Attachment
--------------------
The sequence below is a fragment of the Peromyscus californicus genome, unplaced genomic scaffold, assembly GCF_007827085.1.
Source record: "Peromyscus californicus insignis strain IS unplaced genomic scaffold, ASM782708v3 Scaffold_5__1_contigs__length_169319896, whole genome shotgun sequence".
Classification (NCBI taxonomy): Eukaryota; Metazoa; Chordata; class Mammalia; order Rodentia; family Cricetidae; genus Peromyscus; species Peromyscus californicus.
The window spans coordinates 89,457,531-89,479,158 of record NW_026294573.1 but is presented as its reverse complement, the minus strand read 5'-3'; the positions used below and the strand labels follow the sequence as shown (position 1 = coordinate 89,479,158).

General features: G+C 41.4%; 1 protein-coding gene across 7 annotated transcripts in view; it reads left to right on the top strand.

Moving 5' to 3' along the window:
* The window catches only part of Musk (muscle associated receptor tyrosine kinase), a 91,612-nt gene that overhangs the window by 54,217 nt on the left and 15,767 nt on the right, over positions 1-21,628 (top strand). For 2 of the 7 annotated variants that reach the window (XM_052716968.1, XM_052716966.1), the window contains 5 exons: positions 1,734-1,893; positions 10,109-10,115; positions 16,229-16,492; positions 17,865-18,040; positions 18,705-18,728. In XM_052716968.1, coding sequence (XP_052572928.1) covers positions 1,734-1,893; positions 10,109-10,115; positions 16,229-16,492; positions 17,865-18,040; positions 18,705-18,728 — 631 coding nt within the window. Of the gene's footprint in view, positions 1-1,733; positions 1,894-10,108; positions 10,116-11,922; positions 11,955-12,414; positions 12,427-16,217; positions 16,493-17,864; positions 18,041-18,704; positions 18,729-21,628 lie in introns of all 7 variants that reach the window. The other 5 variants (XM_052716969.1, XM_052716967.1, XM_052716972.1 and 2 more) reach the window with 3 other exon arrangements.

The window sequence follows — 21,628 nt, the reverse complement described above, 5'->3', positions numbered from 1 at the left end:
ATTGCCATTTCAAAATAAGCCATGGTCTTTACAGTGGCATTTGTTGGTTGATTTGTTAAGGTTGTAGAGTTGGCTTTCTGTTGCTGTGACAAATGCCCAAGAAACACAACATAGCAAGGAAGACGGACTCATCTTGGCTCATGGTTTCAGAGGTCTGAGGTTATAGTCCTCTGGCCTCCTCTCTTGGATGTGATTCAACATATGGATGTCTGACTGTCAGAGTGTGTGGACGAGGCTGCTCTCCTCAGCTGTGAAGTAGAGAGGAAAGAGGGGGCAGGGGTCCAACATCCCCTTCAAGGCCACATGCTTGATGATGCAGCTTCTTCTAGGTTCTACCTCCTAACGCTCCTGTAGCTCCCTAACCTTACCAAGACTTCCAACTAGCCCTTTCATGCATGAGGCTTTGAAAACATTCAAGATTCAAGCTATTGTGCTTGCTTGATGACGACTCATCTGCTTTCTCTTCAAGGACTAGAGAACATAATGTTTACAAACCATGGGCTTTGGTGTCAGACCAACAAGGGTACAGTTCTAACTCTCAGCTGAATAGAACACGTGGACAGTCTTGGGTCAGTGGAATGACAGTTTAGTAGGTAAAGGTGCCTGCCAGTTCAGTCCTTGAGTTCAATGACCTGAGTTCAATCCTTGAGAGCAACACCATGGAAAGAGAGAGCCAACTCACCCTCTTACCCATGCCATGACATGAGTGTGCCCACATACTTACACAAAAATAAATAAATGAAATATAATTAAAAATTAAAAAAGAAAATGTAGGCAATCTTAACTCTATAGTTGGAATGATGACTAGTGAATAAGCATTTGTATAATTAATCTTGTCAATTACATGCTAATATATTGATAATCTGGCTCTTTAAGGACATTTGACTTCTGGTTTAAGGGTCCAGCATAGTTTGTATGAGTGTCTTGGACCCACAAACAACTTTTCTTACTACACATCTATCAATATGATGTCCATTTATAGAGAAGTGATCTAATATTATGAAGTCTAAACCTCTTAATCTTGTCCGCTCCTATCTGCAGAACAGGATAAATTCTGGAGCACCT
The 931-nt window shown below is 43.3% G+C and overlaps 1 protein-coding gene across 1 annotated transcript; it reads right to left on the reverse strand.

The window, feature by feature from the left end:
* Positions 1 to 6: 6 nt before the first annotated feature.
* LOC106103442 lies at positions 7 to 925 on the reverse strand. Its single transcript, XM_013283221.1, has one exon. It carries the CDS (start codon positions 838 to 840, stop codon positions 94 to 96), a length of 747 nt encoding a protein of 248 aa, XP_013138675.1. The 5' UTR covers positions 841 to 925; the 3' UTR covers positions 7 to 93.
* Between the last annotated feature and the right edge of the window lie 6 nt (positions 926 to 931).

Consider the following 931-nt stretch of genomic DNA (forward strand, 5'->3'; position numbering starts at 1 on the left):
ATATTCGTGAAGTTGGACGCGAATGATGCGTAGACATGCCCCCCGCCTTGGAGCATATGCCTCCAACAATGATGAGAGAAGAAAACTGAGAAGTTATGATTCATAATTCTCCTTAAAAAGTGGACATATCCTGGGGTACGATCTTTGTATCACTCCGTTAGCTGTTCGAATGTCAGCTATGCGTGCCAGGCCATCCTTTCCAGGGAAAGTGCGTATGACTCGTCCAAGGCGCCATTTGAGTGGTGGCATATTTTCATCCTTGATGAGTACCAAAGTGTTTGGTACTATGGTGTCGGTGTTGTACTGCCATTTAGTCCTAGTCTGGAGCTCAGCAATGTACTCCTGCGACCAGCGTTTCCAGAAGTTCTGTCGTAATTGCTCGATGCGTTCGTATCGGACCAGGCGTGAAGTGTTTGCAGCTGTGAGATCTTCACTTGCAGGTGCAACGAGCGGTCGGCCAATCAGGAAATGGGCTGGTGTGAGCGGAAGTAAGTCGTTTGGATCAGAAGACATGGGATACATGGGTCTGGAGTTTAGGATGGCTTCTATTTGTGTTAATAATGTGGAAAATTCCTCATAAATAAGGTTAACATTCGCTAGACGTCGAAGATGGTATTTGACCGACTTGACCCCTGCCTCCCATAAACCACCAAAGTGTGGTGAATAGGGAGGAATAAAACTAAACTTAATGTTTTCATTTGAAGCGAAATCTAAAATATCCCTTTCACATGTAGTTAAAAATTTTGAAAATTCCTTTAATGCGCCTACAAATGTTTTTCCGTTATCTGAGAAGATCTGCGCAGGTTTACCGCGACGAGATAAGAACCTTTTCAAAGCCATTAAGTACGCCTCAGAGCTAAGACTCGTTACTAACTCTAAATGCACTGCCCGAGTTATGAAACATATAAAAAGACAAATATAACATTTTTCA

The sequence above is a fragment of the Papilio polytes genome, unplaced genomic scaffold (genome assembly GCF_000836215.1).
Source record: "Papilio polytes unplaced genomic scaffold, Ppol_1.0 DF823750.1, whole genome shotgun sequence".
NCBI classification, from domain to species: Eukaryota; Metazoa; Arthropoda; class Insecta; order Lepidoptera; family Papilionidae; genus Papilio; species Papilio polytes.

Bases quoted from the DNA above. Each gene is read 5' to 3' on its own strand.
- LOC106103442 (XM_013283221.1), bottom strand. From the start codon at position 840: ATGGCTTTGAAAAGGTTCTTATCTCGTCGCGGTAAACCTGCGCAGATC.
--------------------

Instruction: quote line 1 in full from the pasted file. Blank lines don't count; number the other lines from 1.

The sequence below is a fragment of the Peromyscus californicus genome, unplaced genomic scaffold, assembly GCF_007827085.1.